Check-ing in with chess club

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Check-ing in with chess club

Isabella Borcky, Staff Writer

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This year, there are over 50 people that come to chess club. There are 14 different high school students and 21 junior high students. At state last year, Thad Bergschneider won state champion. Mr. Moses, when discussing their prospects for this year, said, “I think we’re gonna kick butt.” He is not scared for his team but is a little worried for the 6th grade team because it is their first big match.

Mr. Moses said the most improved high school student is Kim Franklin, while the best player overall is Jared Miller. For 8th grade, Thad Bergschneider is the top player with Cole Delaney right behind him. Mitchel Tapscott, a 7th grade chess player, showed his talent at the state chess meet this year by becoming the new 2019 state champion for his grade.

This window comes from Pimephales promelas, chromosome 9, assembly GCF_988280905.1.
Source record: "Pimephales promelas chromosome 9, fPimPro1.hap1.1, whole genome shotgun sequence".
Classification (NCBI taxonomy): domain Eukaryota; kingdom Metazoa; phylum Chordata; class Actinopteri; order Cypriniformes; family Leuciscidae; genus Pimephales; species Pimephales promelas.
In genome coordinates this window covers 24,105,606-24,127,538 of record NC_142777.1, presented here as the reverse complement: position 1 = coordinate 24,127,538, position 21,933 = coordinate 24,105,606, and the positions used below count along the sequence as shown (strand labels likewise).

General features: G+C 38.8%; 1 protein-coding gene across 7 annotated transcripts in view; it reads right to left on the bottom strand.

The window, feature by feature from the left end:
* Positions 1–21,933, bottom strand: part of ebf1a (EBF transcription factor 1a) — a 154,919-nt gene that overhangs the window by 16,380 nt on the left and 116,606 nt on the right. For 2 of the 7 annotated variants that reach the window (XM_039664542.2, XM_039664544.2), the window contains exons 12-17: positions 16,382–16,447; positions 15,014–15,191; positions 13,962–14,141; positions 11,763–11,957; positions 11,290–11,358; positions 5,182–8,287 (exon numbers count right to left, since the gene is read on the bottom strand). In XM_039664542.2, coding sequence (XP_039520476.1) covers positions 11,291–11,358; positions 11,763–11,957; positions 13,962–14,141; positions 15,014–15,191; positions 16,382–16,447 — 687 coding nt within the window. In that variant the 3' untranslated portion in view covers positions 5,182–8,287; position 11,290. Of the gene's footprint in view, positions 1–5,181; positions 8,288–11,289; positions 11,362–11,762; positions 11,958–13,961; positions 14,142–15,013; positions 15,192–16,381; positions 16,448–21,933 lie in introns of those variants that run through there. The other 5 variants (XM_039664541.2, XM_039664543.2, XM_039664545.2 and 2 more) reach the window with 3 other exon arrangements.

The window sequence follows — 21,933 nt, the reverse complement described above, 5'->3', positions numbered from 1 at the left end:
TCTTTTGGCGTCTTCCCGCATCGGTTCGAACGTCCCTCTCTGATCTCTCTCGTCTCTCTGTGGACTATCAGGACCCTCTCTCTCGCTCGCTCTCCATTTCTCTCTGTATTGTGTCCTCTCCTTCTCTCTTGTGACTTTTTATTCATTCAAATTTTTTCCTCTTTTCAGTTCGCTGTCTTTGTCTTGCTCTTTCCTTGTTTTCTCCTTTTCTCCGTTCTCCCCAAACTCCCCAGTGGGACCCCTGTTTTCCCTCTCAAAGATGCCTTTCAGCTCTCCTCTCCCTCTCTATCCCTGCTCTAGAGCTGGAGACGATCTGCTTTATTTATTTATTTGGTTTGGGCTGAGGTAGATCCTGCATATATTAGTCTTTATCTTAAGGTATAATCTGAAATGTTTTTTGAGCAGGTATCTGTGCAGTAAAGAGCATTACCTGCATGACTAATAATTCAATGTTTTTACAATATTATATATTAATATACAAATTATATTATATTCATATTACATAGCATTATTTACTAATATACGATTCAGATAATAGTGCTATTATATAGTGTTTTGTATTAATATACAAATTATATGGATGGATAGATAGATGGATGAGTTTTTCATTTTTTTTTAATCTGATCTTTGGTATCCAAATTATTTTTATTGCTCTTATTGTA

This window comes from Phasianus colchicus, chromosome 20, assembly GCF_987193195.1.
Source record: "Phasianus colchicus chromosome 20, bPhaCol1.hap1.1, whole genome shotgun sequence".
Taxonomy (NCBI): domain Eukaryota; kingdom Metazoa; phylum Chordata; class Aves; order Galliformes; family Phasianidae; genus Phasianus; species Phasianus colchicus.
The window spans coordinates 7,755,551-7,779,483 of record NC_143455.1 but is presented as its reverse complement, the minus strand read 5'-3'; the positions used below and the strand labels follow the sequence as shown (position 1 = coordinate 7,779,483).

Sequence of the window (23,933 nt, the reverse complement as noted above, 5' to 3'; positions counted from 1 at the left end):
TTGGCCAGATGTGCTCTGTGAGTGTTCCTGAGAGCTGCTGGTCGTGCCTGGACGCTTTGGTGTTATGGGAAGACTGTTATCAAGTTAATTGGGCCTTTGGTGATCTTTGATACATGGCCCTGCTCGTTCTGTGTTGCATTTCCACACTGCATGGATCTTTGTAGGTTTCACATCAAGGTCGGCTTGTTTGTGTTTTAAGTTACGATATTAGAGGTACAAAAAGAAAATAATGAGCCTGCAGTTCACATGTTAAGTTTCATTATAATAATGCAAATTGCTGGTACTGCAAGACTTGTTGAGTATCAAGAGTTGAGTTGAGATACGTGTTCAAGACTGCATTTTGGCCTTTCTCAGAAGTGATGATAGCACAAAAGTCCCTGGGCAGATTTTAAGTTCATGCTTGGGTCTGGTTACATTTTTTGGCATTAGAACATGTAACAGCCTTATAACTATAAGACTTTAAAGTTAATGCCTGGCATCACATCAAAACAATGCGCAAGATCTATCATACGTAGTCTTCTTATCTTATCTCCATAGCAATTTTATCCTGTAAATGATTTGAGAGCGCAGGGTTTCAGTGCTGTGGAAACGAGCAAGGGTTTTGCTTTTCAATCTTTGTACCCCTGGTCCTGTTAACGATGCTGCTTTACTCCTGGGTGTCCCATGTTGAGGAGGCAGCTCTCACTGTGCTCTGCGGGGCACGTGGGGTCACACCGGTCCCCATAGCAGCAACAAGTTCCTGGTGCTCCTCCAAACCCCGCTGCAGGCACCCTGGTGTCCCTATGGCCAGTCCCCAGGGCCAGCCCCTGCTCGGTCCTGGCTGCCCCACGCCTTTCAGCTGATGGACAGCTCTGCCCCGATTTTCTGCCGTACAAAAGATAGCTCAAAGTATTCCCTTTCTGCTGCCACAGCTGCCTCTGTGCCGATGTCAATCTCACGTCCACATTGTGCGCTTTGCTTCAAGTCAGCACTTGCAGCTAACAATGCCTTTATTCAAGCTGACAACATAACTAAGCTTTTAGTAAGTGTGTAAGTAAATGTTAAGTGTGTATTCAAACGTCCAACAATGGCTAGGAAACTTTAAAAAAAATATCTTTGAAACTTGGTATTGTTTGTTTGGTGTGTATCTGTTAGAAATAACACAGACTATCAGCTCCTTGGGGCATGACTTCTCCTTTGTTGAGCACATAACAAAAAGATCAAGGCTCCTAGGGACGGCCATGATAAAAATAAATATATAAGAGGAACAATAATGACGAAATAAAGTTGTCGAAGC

This year was the first year they took 5th grade chess players on their state trip. All in all, there were 21 students that attended state on February 22–3 fifth graders, 5 sixth graders, 6 seventh graders, 7 eighth graders. The results for the 2019 state matches are as follows:

  • 6th grade – 14th place overall
  • 7th grade – 3rd place overall
  • 8th grade – 6th place overall
  • Mitchel Tapscott (7) – State Champion
  • Thaddeus Bergschneider (8), Cole Delaney (8), Isaac Carter (8), and Trevor Colwell (7) – Bronze Medals

“Chess has been recognized as a builder of strong intellects…[It also] improves academic performance through improving the cognitive abilities, rational thinking, and reasoning…Chess also brings out latent abilities that have not been reached by traditional educational means. It promotes logical thinking, instills a sense of self-confidence and self-worth, and improves communication and pattern recognition skills. It teaches the values of hard work, concentration, objectivity, and commitment” (Veldman).


Works Cited

Veldman, Josh. “Chess Improves Academic Performance.” Chesshouse, Accessed 26 February 2019.